It might seem questionable as to why someone would prefer to DIY their own inverter generator as opposed to buying a new one. But the truth is, inverter generators don’t run cheap and having a spare engine lying around might save you a few hundred dollars. For some, there’s just a thrill to getting your hands dirty on a new project. And for others, knowing how to build an inverter generator is only another skill to add to their resume.
What is an inverter generator?
Before getting started, let’s clear a few things up, particularly, the uses of the inverter generator. What is an inverter generator?
A conventional generator is a device that turns mechanical energy into electrical energy. It is usually powered by fossil fuels like diesel or petrol, and its output is AC power. An inverter generator, on the other hand, is often a smaller, more efficient, and a quieter device that does the same job, but initially uses DC power, which it “inverts” into AC power. It is the DC power that makes it a smaller and quieter device while still holding a candle to it conventional brothers.
Generators are frequently used as emergency power sources in the event of a calamity or a sudden power outage or as power sources during outdoor trips, camping trips, and the likes. Inverter generators are especially useful for charging sensitive devices like laptops and DVD players because they require a steady flow of power.
Now that we know exactly what it does, we can move on to figuring out how to build an inverter generator.
How to Build an Inverter Generator?
Building anything from scratch requires knowing just what you need to complete the project. So, phase one includes building the inverter.
The Tools & Accessories
- 24 volts AC transformer
- Two bipolar junction transistors
- Two ring terminals
- Two 820 Ohm resistors
- An electrical solder
- Microfarad electrolytic capacitor
- Throw switch with wire
Cut the wire into seven individual pieces. Then, strip the ends of each wire about half an inch and carefully solder only one end of your first wire to the terminal of the transformer. After which, connect the other end to the capacitor’s positive lead, the collector terminal of the first transistor, and to the 820 Ohm-resistor.
After all of that, it’s time to connect the free lead on the Ohm resistor, through soldering, to wire number two. Next, connect the other end to the first resistor. Afterwards, connect to the base connection of the second transistor.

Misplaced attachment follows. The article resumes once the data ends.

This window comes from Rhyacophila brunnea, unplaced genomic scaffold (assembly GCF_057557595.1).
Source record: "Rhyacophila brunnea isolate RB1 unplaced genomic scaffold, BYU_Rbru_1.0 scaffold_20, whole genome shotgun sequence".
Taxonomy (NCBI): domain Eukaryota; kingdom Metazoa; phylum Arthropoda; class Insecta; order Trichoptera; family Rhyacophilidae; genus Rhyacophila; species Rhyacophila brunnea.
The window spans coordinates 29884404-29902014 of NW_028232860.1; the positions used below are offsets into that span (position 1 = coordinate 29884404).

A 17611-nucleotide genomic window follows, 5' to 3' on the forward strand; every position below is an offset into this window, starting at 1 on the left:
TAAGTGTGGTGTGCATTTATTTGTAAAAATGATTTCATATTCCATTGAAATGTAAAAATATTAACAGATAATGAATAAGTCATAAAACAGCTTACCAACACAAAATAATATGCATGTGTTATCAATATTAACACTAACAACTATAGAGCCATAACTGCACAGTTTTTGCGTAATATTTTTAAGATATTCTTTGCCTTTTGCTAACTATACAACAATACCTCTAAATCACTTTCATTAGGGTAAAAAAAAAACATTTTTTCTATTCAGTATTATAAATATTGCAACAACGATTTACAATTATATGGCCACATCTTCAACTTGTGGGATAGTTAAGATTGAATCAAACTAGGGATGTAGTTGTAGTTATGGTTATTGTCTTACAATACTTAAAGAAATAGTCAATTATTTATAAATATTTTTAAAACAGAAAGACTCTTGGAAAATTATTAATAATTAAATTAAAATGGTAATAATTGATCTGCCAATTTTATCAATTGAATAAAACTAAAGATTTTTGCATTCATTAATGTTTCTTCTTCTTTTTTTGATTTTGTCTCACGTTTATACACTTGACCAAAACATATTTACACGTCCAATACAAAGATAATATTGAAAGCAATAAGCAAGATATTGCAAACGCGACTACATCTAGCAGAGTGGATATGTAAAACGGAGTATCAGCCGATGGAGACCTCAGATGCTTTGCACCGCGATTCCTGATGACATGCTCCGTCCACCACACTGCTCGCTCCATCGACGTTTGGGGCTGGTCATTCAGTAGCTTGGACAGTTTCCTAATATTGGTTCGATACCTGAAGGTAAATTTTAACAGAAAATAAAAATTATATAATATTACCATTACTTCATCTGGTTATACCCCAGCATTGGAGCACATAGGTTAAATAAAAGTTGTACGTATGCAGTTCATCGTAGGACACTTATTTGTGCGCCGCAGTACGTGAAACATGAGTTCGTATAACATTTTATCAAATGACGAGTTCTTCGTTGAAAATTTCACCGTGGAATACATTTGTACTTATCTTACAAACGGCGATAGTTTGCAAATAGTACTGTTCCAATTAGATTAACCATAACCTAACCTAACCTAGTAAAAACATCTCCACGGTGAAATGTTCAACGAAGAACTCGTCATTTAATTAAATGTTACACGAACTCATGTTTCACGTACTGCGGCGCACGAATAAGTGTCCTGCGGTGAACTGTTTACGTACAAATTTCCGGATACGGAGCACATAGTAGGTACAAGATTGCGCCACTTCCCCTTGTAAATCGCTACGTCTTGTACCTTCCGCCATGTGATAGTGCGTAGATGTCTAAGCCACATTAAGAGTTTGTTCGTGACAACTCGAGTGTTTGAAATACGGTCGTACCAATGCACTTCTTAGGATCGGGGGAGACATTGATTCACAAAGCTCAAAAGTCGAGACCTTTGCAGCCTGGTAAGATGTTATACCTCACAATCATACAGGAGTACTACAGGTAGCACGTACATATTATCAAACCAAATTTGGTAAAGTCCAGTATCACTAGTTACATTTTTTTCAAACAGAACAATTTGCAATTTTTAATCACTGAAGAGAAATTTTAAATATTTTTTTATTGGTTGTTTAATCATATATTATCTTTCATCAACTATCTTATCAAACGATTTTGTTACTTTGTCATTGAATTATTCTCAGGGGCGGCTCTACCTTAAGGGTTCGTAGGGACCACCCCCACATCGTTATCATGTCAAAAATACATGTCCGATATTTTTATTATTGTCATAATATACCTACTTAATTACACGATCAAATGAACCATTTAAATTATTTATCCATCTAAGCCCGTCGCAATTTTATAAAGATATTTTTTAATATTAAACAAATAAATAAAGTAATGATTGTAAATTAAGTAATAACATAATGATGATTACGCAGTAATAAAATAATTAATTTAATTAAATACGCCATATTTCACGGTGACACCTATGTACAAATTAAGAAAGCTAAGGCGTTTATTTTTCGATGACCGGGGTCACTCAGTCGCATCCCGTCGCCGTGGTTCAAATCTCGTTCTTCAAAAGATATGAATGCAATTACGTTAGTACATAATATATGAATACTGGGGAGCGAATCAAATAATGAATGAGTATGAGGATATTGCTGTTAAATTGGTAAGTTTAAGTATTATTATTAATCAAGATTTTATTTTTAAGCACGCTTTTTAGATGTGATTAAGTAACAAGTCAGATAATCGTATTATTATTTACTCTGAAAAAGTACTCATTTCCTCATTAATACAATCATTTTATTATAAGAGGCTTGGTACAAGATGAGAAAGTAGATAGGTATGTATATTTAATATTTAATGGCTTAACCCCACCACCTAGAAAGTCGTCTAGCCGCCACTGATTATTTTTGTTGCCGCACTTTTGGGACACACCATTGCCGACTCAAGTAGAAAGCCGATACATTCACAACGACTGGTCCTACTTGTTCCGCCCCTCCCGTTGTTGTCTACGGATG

Solder the third wire to the free leads of the first Ohm resistor, as well as the leads of the second resistor. Solder this wire’s loose end to any of the terminals available on your switch.
Take the fourth wire and solder its end to the base connection of the first transistor, along with the free lead of the second Ohm resistor. Once done, take hold of the fourth wire’s opposite end and solder that to the second Ohm resistor.
Afterwards, solder the fifth wire to the resistor’s free lead, along with the collector lead of the second transistor and the negative lead of the capacitor. Lastly, grab the free end of your fifth wire and solder that to the transistor’s second terminal.
Get your ring terminal and place it over the end of the sixth wire, soldering it together. Using the other end of the wire, create a connection with the free terminal of the switch. Make sure that the switch is currently turned off for this.
Do the same procedure for the seventh wire and the second ring terminal, then connect its free end to the center top of the transformer.
After successfully following each step, you will have completed your inverter. Now you are a step closer to knowing how to build an inverter generator.
To start the inverter, connect your 12V battery to the ring terminal that is hooked up to your switch.
Building an inverter is just one component of building an entire inverter generator. Your inverter generator also requires other parts, such as the engine. But knowing this vital step in the process is what will get you towards building an inverter generator. After all, what is an inverter generator without an inverter?